Single Composition Control
Here the composition of one product is controlled while the composition of the other product is allowed to float. In the chemical industry over 90% of the columns are operated under single composition control compared to dual composition control, which controls both the overhead and the bottoms product compositions.
Figure 8 shows single composition control using the reflux to control the purity of the overhead product while maintaining a fixed reboiler duty. The bottom composition is not controlled directly and can vary significantly as the feed composition changes.
The control performance of the overhead product is generally best when reflux, L, rather than either the distillate flow rate, D, or the reflux ratio, L/D is the MV. L is the fastest-acting MV for the overhead and the least sensitive to feed composition changes. Because the reboiler duty is fixed, coupling is not an issue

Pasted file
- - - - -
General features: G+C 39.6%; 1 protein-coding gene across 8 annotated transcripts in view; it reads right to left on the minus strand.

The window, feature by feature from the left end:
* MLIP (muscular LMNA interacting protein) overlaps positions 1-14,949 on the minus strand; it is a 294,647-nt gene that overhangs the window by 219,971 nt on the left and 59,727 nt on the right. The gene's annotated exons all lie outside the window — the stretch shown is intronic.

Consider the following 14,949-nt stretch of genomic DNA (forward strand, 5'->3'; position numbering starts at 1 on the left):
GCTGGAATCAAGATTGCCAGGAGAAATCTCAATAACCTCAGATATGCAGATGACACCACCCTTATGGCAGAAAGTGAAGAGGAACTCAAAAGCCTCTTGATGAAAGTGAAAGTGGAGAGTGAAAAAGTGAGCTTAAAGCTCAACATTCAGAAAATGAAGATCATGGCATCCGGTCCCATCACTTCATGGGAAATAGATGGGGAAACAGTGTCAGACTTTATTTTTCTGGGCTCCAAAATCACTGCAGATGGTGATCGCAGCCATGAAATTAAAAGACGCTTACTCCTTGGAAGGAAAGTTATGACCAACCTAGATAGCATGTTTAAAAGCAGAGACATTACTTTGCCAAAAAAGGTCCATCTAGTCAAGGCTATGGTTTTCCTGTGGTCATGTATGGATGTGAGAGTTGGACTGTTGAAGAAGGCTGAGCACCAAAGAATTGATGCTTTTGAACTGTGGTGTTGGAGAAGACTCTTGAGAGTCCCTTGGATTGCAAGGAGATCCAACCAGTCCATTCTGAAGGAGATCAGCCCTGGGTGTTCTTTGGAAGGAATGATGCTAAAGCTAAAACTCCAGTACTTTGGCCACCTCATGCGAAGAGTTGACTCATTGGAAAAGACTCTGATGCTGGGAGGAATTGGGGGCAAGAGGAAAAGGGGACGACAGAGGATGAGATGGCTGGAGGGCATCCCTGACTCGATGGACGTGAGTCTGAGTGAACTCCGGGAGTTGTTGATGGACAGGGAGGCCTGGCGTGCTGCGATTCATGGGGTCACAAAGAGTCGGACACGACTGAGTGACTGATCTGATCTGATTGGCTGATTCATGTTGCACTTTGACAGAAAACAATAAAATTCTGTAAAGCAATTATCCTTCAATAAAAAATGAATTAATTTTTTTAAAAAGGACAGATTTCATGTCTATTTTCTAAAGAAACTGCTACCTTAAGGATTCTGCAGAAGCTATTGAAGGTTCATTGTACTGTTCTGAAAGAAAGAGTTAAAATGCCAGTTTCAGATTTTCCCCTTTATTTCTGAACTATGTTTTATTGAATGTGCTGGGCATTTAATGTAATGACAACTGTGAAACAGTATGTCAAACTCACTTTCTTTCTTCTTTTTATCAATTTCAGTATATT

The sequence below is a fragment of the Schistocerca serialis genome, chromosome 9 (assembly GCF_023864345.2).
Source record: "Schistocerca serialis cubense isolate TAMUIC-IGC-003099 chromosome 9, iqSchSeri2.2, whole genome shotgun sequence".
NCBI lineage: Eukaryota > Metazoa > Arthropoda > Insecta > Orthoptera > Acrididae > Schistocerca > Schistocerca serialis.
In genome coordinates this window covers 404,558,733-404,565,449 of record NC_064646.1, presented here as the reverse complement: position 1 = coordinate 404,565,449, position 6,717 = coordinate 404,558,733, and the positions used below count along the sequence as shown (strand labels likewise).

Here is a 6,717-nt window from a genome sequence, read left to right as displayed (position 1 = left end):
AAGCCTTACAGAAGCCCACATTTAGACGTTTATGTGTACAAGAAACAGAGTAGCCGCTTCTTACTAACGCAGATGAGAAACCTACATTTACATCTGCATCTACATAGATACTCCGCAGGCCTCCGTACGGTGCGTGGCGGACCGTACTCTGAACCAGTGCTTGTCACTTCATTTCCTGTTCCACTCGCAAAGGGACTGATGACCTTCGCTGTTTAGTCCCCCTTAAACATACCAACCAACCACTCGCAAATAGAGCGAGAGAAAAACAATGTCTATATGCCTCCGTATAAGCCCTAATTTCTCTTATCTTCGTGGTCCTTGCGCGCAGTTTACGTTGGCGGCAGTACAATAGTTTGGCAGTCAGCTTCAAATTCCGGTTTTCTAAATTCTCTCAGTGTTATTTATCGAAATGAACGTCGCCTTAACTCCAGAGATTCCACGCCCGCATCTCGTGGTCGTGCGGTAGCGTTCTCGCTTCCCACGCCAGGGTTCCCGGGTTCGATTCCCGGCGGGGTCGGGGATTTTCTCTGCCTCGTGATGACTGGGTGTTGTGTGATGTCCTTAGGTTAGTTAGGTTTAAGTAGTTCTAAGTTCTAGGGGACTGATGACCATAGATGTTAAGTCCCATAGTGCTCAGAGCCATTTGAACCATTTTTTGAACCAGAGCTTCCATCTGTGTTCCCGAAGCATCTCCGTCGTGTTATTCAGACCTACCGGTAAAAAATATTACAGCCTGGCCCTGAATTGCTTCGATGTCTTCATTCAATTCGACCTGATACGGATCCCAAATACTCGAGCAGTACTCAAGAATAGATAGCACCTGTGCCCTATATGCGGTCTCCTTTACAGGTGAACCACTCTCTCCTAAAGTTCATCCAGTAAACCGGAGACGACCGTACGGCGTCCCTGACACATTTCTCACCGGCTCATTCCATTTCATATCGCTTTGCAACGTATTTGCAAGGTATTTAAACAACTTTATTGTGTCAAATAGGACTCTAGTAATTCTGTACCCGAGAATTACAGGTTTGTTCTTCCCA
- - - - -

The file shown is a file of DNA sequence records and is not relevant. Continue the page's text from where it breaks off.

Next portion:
When the bottom product is controlled by single composition control, the control configuration shown in Figure 9 is recommended. Because the boilup rate, V, is faster acting and less sensitive to disturbances than either the bottoms product rate, B, or the boilup ratio, V/B, V is used to control the bottom product composition with the reflux rate fixed, which allows the overhead composition to float.
Single composition control is much easier to implement, tune and maintain than dual composition control. The choice between single and dual composition control is based on the tradeoff between the additional cost associated with dual composition control (analyzer costs, increased controller maintenance, etc.) and the economic benefit of dual composition control (increased product recovery and reduced utility costs).